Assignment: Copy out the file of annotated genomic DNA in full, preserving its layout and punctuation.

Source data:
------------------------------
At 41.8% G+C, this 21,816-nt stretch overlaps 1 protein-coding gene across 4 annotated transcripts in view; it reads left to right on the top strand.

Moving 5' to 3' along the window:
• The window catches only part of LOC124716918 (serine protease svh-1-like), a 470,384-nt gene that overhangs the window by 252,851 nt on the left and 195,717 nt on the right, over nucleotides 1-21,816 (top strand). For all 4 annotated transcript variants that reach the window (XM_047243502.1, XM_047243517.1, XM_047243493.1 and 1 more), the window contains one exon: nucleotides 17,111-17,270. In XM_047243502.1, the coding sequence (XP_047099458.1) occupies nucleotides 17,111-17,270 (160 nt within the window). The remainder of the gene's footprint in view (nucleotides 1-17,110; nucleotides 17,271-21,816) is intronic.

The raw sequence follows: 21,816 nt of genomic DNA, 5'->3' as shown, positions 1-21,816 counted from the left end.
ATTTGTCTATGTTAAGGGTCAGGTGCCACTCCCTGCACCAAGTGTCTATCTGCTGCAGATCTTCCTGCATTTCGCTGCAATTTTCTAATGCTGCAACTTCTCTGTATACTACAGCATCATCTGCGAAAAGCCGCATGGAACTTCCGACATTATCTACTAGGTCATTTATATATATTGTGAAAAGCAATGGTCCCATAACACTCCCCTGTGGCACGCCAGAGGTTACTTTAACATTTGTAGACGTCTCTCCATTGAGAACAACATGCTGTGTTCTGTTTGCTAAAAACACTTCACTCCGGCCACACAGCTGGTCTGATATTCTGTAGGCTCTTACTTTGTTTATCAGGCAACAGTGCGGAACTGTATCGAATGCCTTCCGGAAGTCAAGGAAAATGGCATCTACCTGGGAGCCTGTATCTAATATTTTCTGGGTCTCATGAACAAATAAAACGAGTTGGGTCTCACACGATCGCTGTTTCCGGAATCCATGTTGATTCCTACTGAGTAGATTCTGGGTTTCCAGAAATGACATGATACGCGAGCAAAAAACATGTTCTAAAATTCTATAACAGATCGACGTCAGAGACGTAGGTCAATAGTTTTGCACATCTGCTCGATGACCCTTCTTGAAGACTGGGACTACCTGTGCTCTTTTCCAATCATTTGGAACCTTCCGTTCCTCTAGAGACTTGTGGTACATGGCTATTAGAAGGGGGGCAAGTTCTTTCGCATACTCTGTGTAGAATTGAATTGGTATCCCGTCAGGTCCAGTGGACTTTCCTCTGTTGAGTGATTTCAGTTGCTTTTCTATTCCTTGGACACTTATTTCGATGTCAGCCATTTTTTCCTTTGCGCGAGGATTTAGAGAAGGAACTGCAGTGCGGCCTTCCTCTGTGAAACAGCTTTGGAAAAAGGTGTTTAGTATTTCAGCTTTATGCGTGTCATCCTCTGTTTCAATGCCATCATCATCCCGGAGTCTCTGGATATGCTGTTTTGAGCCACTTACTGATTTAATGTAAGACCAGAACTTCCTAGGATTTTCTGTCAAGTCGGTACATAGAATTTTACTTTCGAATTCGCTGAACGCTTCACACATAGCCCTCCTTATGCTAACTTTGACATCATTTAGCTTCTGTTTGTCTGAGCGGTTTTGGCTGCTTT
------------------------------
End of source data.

At 41.8% G+C, this 21,816-nt stretch overlaps 1 protein-coding gene across 4 annotated transcripts in view; it reads left to right on the top strand.

Moving 5' to 3' along the window:
• The window catches only part of LOC124716918 (serine protease svh-1-like), a 470,384-nt gene that overhangs the window by 252,851 nt on the left and 195,717 nt on the right, over nucleotides 1-21,816 (top strand). For all 4 annotated transcript variants that reach the window (XM_047243502.1, XM_047243517.1, XM_047243493.1 and 1 more), the window contains one exon: nucleotides 17,111-17,270. In XM_047243502.1, the coding sequence (XP_047099458.1) occupies nucleotides 17,111-17,270 (160 nt within the window). The remainder of the gene's footprint in view (nucleotides 1-17,110; nucleotides 17,271-21,816) is intronic.

The raw sequence follows: 21,816 nt of genomic DNA, 5'->3' as shown, positions 1-21,816 counted from the left end.
ATTTGTCTATGTTAAGGGTCAGGTGCCACTCCCTGCACCAAGTGTCTATCTGCTGCAGATCTTCCTGCATTTCGCTGCAATTTTCTAATGCTGCAACTTCTCTGTATACTACAGCATCATCTGCGAAAAGCCGCATGGAACTTCCGACATTATCTACTAGGTCATTTATATATATTGTGAAAAGCAATGGTCCCATAACACTCCCCTGTGGCACGCCAGAGGTTACTTTAACATTTGTAGACGTCTCTCCATTGAGAACAACATGCTGTGTTCTGTTTGCTAAAAACACTTCACTCCGGCCACACAGCTGGTCTGATATTCTGTAGGCTCTTACTTTGTTTATCAGGCAACAGTGCGGAACTGTATCGAATGCCTTCCGGAAGTCAAGGAAAATGGCATCTACCTGGGAGCCTGTATCTAATATTTTCTGGGTCTCATGAACAAATAAAACGAGTTGGGTCTCACACGATCGCTGTTTCCGGAATCCATGTTGATTCCTACTGAGTAGATTCTGGGTTTCCAGAAATGACATGATACGCGAGCAAAAAACATGTTCTAAAATTCTATAACAGATCGACGTCAGAGACGTAGGTCAATAGTTTTGCACATCTGCTCGATGACCCTTCTTGAAGACTGGGACTACCTGTGCTCTTTTCCAATCATTTGGAACCTTCCGTTCCTCTAGAGACTTGTGGTACATGGCTATTAGAAGGGGGGCAAGTTCTTTCGCATACTCTGTGTAGAATTGAATTGGTATCCCGTCAGGTCCAGTGGACTTTCCTCTGTTGAGTGATTTCAGTTGCTTTTCTATTCCTTGGACACTTATTTCGATGTCAGCCATTTTTTCCTTTGCGCGAGGATTTAGAGAAGGAACTGCAGTGCGGCCTTCCTCTGTGAAACAGCTTTGGAAAAAGGTGTTTAGTATTTCAGCTTTATGCGTGTCATCCTCTGTTTCAATGCCATCATCATCCCGGAGTCTCTGGATATGCTGTTTTGAGCCACTTACTGATTTAATGTAAGACCAGAACTTCCTAGGATTTTCTGTCAAGTCGGTACATAGAATTTTACTTTCGAATTCGCTGAACGCTTCACACATAGCCCTCCTTATGCTAACTTTGACATCATTTAGCTTCTGTTTGTCTGAGCGGTTTTGGCTGCTTT